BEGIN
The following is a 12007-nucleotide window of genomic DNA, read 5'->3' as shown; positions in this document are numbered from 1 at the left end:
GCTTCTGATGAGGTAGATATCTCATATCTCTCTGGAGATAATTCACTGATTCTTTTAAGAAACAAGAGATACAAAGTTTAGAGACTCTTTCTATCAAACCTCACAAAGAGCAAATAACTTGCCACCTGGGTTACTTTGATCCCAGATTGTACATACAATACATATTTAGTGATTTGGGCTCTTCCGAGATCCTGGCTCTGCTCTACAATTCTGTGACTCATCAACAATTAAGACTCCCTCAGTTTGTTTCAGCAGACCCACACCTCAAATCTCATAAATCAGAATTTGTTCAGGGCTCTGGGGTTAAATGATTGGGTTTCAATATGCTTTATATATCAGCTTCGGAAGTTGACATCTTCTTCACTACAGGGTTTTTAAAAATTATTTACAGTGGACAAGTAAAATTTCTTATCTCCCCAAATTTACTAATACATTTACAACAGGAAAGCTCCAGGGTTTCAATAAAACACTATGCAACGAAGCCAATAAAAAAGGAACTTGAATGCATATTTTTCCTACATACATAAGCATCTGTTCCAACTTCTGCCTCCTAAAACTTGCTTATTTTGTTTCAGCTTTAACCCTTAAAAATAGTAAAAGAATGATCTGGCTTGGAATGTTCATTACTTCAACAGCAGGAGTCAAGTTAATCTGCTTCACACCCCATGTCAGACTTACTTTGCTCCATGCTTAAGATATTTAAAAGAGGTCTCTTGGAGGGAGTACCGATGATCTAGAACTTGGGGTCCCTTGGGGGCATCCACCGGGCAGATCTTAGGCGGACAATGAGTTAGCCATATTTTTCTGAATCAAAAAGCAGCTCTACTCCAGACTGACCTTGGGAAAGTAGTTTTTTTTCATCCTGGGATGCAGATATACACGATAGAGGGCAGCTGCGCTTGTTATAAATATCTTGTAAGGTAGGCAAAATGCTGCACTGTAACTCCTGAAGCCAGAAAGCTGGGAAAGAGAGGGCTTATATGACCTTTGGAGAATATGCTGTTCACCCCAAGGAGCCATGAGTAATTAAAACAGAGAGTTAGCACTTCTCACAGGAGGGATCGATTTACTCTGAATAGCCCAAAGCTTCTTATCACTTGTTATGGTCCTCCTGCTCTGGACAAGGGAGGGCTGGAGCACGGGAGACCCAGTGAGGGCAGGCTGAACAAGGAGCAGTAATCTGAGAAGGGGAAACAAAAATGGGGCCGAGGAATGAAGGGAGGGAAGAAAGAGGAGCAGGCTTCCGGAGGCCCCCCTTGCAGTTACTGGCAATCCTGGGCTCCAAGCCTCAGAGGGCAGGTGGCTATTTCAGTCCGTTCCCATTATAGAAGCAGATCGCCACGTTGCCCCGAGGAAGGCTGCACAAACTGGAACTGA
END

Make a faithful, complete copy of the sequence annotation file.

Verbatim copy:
The following is a 12007-nucleotide window of genomic DNA, read 5'->3' as shown; positions in this document are numbered from 1 at the left end:
GCTTCTGATGAGGTAGATATCTCATATCTCTCTGGAGATAATTCACTGATTCTTTTAAGAAACAAGAGATACAAAGTTTAGAGACTCTTTCTATCAAACCTCACAAAGAGCAAATAACTTGCCACCTGGGTTACTTTGATCCCAGATTGTACATACAATACATATTTAGTGATTTGGGCTCTTCCGAGATCCTGGCTCTGCTCTACAATTCTGTGACTCATCAACAATTAAGACTCCCTCAGTTTGTTTCAGCAGACCCACACCTCAAATCTCATAAATCAGAATTTGTTCAGGGCTCTGGGGTTAAATGATTGGGTTTCAATATGCTTTATATATCAGCTTCGGAAGTTGACATCTTCTTCACTACAGGGTTTTTAAAAATTATTTACAGTGGACAAGTAAAATTTCTTATCTCCCCAAATTTACTAATACATTTACAACAGGAAAGCTCCAGGGTTTCAATAAAACACTATGCAACGAAGCCAATAAAAAAGGAACTTGAATGCATATTTTTCCTACATACATAAGCATCTGTTCCAACTTCTGCCTCCTAAAACTTGCTTATTTTGTTTCAGCTTTAACCCTTAAAAATAGTAAAAGAATGATCTGGCTTGGAATGTTCATTACTTCAACAGCAGGAGTCAAGTTAATCTGCTTCACACCCCATGTCAGACTTACTTTGCTCCATGCTTAAGATATTTAAAAGAGGTCTCTTGGAGGGAGTACCGATGATCTAGAACTTGGGGTCCCTTGGGGGCATCCACCGGGCAGATCTTAGGCGGACAATGAGTTAGCCATATTTTTCTGAATCAAAAAGCAGCTCTACTCCAGACTGACCTTGGGAAAGTAGTTTTTTTTCATCCTGGGATGCAGATATACACGATAGAGGGCAGCTGCGCTTGTTATAAATATCTTGTAAGGTAGGCAAAATGCTGCACTGTAACTCCTGAAGCCAGAAAGCTGGGAAAGAGAGGGCTTATATGACCTTTGGAGAATATGCTGTTCACCCCAAGGAGCCATGAGTAATTAAAACAGAGAGTTAGCACTTCTCACAGGAGGGATCGATTTACTCTGAATAGCCCAAAGCTTCTTATCACTTGTTATGGTCCTCCTGCTCTGGACAAGGGAGGGCTGGAGCACGGGAGACCCAGTGAGGGCAGGCTGAACAAGGAGCAGTAATCTGAGAAGGGGAAACAAAAATGGGGCCGAGGAATGAAGGGAGGGAAGAAAGAGGAGCAGGCTTCCGGAGGCCCCCCTTGCAGTTACTGGCAATCCTGGGCTCCAAGCCTCAGAGGGCAGGTGGCTATTTCAGTCCGTTCCCATTATAGAAGCAGATCGCCACGTTGCCCCGAGGAAGGCTGCACAAACTGGAACTGA